Introduction to special issue

Mitochondria Make A Comeback

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Science  05 Mar 1999:
Vol. 283, Issue 5407, pp. 1475
DOI: 10.1126/science.283.5407.1475

It was more than 50 years ago that mitochondria first captured the attention of cell physiologists. Abundant, easy to purify, and a rich source of vital enzymes, these organelles were pivotal in the Nobel Prize-winning research that defined the fundamental principles of cellular energy metabolism. But over the years, as technological advances in molecular biology made nuclear functions more accessible to researchers, interest in mitochondria began to wane.

It appears that this lapse was only temporary. Our special section illustrates that mitochondria are once again at the forefront of research—this time in fields as diverse as cell death, evolutionary biology, molecular medicine, and even forensic science.

One of the most important developments has been the recognition that mitochondria play a central role in the regulation of programmed cell death, or apoptosis. As reviewed in a recent issue of Science (28 August 1998, p. 1309), mitochondria can trigger cell death in a number of ways: by disrupting electron transport and energy metabolism, by releasing/activating proteins that mediate apoptosis, and by altering cellular redox potential. Any or all of these mechanisms may help to explain how mitochondrial defects contribute to the pathogenesis of human degenerative diseases, aging, and cancer. This theme is developed further by Wallace, who reviews the genetics of mitochondrial disease, a field that has witnessed phenomenal growth in the past 10 years. Also discussed are new mouse models of mitochondrial disease, which should greatly enhance our understanding of pathogenetic mechanisms and allow development and testing of new therapies.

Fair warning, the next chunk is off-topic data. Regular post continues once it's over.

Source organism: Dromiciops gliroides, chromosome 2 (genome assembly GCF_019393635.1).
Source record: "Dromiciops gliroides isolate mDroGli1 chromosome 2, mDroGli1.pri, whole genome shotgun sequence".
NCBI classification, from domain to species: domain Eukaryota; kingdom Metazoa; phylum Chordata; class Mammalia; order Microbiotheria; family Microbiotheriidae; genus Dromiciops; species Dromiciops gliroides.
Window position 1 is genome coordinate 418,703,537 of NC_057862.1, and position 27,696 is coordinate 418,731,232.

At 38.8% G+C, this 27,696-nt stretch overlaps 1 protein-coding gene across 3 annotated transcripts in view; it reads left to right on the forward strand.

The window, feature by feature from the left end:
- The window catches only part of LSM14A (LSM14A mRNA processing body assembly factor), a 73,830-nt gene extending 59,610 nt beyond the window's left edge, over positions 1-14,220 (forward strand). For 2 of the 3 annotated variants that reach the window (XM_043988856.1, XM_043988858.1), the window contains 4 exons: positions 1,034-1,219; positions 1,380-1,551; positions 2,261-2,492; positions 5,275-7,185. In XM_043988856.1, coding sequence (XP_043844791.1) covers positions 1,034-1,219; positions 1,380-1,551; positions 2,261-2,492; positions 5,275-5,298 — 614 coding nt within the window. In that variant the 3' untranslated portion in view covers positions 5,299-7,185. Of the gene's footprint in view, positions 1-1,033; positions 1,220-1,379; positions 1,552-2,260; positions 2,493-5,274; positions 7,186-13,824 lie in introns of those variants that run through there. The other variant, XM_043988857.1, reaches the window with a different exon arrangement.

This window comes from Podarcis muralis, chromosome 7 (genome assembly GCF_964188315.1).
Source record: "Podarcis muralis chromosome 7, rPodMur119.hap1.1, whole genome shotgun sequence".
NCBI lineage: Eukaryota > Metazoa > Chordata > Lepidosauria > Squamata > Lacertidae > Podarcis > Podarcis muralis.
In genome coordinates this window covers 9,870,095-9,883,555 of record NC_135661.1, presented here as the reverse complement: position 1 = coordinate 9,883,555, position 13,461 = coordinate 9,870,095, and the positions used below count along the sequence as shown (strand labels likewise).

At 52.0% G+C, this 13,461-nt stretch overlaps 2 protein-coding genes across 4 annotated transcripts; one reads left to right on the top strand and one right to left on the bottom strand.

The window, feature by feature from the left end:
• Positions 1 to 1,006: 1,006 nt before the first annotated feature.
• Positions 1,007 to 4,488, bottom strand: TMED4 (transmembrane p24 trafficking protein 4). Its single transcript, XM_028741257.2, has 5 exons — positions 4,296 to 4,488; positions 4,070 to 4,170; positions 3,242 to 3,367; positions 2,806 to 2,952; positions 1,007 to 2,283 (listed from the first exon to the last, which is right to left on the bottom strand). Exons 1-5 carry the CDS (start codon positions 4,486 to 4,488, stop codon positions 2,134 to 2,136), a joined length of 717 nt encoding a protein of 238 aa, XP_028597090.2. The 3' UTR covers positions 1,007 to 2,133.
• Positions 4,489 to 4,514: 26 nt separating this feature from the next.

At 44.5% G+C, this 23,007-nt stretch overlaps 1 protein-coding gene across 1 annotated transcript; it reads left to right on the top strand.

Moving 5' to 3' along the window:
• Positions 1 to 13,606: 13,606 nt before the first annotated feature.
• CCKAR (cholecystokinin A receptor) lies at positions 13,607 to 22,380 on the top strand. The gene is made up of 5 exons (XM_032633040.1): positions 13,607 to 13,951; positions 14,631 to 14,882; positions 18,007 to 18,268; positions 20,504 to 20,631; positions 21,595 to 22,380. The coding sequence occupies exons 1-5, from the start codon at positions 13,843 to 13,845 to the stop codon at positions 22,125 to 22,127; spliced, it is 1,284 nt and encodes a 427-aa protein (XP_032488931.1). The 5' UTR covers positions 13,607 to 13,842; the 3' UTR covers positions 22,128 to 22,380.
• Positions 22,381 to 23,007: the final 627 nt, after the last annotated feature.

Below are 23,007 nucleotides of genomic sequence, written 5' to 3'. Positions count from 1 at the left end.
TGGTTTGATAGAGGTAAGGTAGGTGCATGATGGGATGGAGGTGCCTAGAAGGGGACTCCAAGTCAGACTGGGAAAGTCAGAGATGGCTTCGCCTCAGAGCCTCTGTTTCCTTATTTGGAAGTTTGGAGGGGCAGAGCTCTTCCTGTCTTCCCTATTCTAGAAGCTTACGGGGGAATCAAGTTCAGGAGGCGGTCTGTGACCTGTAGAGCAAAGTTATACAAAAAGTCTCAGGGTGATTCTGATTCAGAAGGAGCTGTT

Mitochondria feature prominently in evolutionary biology in at least two important ways. The question of how the mitochondrion itself originated is addressed by Gray et al., who discuss recent comparative sequence analyses of primitive mitochondrial and eubacterial genomes—results that seem to challenge certain aspects of popular endosymbiotic models. A News story by E. Strauss (p. 1435) examines new developments in the use of mitochondrial DNA as a “clock” to gauge the relatedness and origin of various species. Because the mitochondrial clock does not tick steadily, some researchers question its reliability for dating evolutionary events, while others argue that with careful use, the clock can produce accurate results.

Mitochondria produce most of the cell's energy by oxidative phosphorylation, a process that requires the orchestrated actions of five respiratory enzyme complexes located in the mitochondrial inner membrane. Atomic resolution structures are now available for key components of three of these complexes: cytochrome bc1, cytochrome c oxidase, and ATP synthase. Saraste discusses how this new information has both substantiated earlier ideas about enzyme mechanisms and yielded some surprises.

Finally, because mitochondria are essential for cell viability, mechanisms must exist to ensure their distribution to daughter cells during cell division. Mitochondrial inheritance/movement is no longer thought to be a passive process but one that requires the action of an elaborate cytoskeletal machinery. Yaffe reviews the components of this machinery, just now beginning to be identified by genetic and biochemical approaches.

All this leaves no doubt that mitochondria will retain a captive audience for some time to come.—PAULA A. KIBERSTIS

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